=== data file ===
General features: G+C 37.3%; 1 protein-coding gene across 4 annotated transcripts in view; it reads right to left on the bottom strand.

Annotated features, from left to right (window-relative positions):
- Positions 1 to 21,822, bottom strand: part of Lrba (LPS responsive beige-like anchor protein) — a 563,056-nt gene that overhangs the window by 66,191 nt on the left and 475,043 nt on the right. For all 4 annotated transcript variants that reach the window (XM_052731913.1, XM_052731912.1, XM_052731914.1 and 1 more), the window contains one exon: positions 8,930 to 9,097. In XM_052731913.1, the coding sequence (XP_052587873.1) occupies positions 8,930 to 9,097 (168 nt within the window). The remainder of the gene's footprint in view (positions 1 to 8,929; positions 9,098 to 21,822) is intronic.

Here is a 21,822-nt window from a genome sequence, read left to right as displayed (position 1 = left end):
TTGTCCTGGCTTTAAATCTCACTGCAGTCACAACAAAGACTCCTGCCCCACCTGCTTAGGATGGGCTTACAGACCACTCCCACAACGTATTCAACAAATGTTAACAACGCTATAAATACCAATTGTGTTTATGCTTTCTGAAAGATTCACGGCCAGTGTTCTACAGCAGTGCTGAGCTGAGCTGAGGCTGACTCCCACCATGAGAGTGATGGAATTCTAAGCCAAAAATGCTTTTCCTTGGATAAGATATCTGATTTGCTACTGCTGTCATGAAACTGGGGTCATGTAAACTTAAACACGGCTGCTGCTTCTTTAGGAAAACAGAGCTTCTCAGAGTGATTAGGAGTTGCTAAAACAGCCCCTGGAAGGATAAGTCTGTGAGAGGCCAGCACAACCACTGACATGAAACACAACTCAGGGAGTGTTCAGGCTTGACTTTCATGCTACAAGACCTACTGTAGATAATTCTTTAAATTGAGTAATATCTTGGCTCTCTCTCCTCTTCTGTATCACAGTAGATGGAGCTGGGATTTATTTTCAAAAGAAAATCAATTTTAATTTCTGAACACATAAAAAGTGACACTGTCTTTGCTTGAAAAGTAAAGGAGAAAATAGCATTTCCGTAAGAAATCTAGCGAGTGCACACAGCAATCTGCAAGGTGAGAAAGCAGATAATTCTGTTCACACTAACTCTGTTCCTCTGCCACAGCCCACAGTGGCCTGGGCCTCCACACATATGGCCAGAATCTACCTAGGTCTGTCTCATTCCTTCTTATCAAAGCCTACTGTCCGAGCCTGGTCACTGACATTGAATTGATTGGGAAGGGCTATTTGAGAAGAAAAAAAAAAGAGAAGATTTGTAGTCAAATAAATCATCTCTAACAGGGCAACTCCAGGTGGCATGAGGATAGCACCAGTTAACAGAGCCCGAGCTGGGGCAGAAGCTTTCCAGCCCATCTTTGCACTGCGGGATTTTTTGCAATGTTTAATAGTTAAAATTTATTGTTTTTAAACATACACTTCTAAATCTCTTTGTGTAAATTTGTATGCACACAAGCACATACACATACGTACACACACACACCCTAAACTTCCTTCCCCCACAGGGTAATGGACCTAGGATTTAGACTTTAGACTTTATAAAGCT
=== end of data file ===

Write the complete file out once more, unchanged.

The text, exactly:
General features: G+C 37.3%; 1 protein-coding gene across 4 annotated transcripts in view; it reads right to left on the bottom strand.

Annotated features, from left to right (window-relative positions):
- Positions 1 to 21,822, bottom strand: part of Lrba (LPS responsive beige-like anchor protein) — a 563,056-nt gene that overhangs the window by 66,191 nt on the left and 475,043 nt on the right. For all 4 annotated transcript variants that reach the window (XM_052731913.1, XM_052731912.1, XM_052731914.1 and 1 more), the window contains one exon: positions 8,930 to 9,097. In XM_052731913.1, the coding sequence (XP_052587873.1) occupies positions 8,930 to 9,097 (168 nt within the window). The remainder of the gene's footprint in view (positions 1 to 8,929; positions 9,098 to 21,822) is intronic.

Here is a 21,822-nt window from a genome sequence, read left to right as displayed (position 1 = left end):
TTGTCCTGGCTTTAAATCTCACTGCAGTCACAACAAAGACTCCTGCCCCACCTGCTTAGGATGGGCTTACAGACCACTCCCACAACGTATTCAACAAATGTTAACAACGCTATAAATACCAATTGTGTTTATGCTTTCTGAAAGATTCACGGCCAGTGTTCTACAGCAGTGCTGAGCTGAGCTGAGGCTGACTCCCACCATGAGAGTGATGGAATTCTAAGCCAAAAATGCTTTTCCTTGGATAAGATATCTGATTTGCTACTGCTGTCATGAAACTGGGGTCATGTAAACTTAAACACGGCTGCTGCTTCTTTAGGAAAACAGAGCTTCTCAGAGTGATTAGGAGTTGCTAAAACAGCCCCTGGAAGGATAAGTCTGTGAGAGGCCAGCACAACCACTGACATGAAACACAACTCAGGGAGTGTTCAGGCTTGACTTTCATGCTACAAGACCTACTGTAGATAATTCTTTAAATTGAGTAATATCTTGGCTCTCTCTCCTCTTCTGTATCACAGTAGATGGAGCTGGGATTTATTTTCAAAAGAAAATCAATTTTAATTTCTGAACACATAAAAAGTGACACTGTCTTTGCTTGAAAAGTAAAGGAGAAAATAGCATTTCCGTAAGAAATCTAGCGAGTGCACACAGCAATCTGCAAGGTGAGAAAGCAGATAATTCTGTTCACACTAACTCTGTTCCTCTGCCACAGCCCACAGTGGCCTGGGCCTCCACACATATGGCCAGAATCTACCTAGGTCTGTCTCATTCCTTCTTATCAAAGCCTACTGTCCGAGCCTGGTCACTGACATTGAATTGATTGGGAAGGGCTATTTGAGAAGAAAAAAAAAAGAGAAGATTTGTAGTCAAATAAATCATCTCTAACAGGGCAACTCCAGGTGGCATGAGGATAGCACCAGTTAACAGAGCCCGAGCTGGGGCAGAAGCTTTCCAGCCCATCTTTGCACTGCGGGATTTTTTGCAATGTTTAATAGTTAAAATTTATTGTTTTTAAACATACACTTCTAAATCTCTTTGTGTAAATTTGTATGCACACAAGCACATACACATACGTACACACACACACCCTAAACTTCCTTCCCCCACAGGGTAATGGACCTAGGATTTAGACTTTAGACTTTATAAAGCT